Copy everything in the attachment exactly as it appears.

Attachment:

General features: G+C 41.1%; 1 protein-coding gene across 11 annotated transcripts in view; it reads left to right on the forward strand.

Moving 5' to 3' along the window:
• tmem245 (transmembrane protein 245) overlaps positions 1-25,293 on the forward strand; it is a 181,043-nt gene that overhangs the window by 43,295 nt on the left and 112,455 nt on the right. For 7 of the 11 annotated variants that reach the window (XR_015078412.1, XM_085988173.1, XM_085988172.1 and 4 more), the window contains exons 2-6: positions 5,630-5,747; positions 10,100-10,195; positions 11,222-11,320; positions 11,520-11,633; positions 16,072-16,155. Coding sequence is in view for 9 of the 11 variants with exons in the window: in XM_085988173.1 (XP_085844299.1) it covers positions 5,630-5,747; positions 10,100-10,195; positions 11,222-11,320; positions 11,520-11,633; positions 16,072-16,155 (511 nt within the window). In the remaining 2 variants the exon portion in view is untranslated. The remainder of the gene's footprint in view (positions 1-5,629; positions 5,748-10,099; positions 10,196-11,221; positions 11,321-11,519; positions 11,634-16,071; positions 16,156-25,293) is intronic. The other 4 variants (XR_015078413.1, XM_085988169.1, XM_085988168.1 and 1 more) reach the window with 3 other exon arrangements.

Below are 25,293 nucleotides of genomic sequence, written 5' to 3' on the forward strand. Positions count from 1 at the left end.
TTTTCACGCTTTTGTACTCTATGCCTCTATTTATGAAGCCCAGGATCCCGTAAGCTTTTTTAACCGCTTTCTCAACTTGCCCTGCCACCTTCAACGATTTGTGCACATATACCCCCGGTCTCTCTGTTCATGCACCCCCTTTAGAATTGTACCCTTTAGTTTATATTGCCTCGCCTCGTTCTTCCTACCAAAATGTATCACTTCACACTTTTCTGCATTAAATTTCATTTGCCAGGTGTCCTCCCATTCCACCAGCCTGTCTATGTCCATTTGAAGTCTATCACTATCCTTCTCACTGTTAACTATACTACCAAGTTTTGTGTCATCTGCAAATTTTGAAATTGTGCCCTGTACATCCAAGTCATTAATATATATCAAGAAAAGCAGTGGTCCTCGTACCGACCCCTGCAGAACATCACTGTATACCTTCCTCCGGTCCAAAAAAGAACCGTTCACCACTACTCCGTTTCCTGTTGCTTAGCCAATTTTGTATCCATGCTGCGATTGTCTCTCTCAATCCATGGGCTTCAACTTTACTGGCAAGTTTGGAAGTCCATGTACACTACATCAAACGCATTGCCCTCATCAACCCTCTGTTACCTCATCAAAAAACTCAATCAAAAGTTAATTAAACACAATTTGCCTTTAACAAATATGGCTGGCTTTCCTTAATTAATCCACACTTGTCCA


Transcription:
General features: G+C 41.1%; 1 protein-coding gene across 11 annotated transcripts in view; it reads left to right on the forward strand.

Moving 5' to 3' along the window:
• tmem245 (transmembrane protein 245) overlaps positions 1-25,293 on the forward strand; it is a 181,043-nt gene that overhangs the window by 43,295 nt on the left and 112,455 nt on the right. For 7 of the 11 annotated variants that reach the window (XR_015078412.1, XM_085988173.1, XM_085988172.1 and 4 more), the window contains exons 2-6: positions 5,630-5,747; positions 10,100-10,195; positions 11,222-11,320; positions 11,520-11,633; positions 16,072-16,155. Coding sequence is in view for 9 of the 11 variants with exons in the window: in XM_085988173.1 (XP_085844299.1) it covers positions 5,630-5,747; positions 10,100-10,195; positions 11,222-11,320; positions 11,520-11,633; positions 16,072-16,155 (511 nt within the window). In the remaining 2 variants the exon portion in view is untranslated. The remainder of the gene's footprint in view (positions 1-5,629; positions 5,748-10,099; positions 10,196-11,221; positions 11,321-11,519; positions 11,634-16,071; positions 16,156-25,293) is intronic. The other 4 variants (XR_015078413.1, XM_085988169.1, XM_085988168.1 and 1 more) reach the window with 3 other exon arrangements.

Below are 25,293 nucleotides of genomic sequence, written 5' to 3' on the forward strand. Positions count from 1 at the left end.
TTTTCACGCTTTTGTACTCTATGCCTCTATTTATGAAGCCCAGGATCCCGTAAGCTTTTTTAACCGCTTTCTCAACTTGCCCTGCCACCTTCAACGATTTGTGCACATATACCCCCGGTCTCTCTGTTCATGCACCCCCTTTAGAATTGTACCCTTTAGTTTATATTGCCTCGCCTCGTTCTTCCTACCAAAATGTATCACTTCACACTTTTCTGCATTAAATTTCATTTGCCAGGTGTCCTCCCATTCCACCAGCCTGTCTATGTCCATTTGAAGTCTATCACTATCCTTCTCACTGTTAACTATACTACCAAGTTTTGTGTCATCTGCAAATTTTGAAATTGTGCCCTGTACATCCAAGTCATTAATATATATCAAGAAAAGCAGTGGTCCTCGTACCGACCCCTGCAGAACATCACTGTATACCTTCCTCCGGTCCAAAAAAGAACCGTTCACCACTACTCCGTTTCCTGTTGCTTAGCCAATTTTGTATCCATGCTGCGATTGTCTCTCTCAATCCATGGGCTTCAACTTTACTGGCAAGTTTGGAAGTCCATGTACACTACATCAAACGCATTGCCCTCATCAACCCTCTGTTACCTCATCAAAAAACTCAATCAAAAGTTAATTAAACACAATTTGCCTTTAACAAATATGGCTGGCTTTCCTTAATTAATCCACACTTGTCCA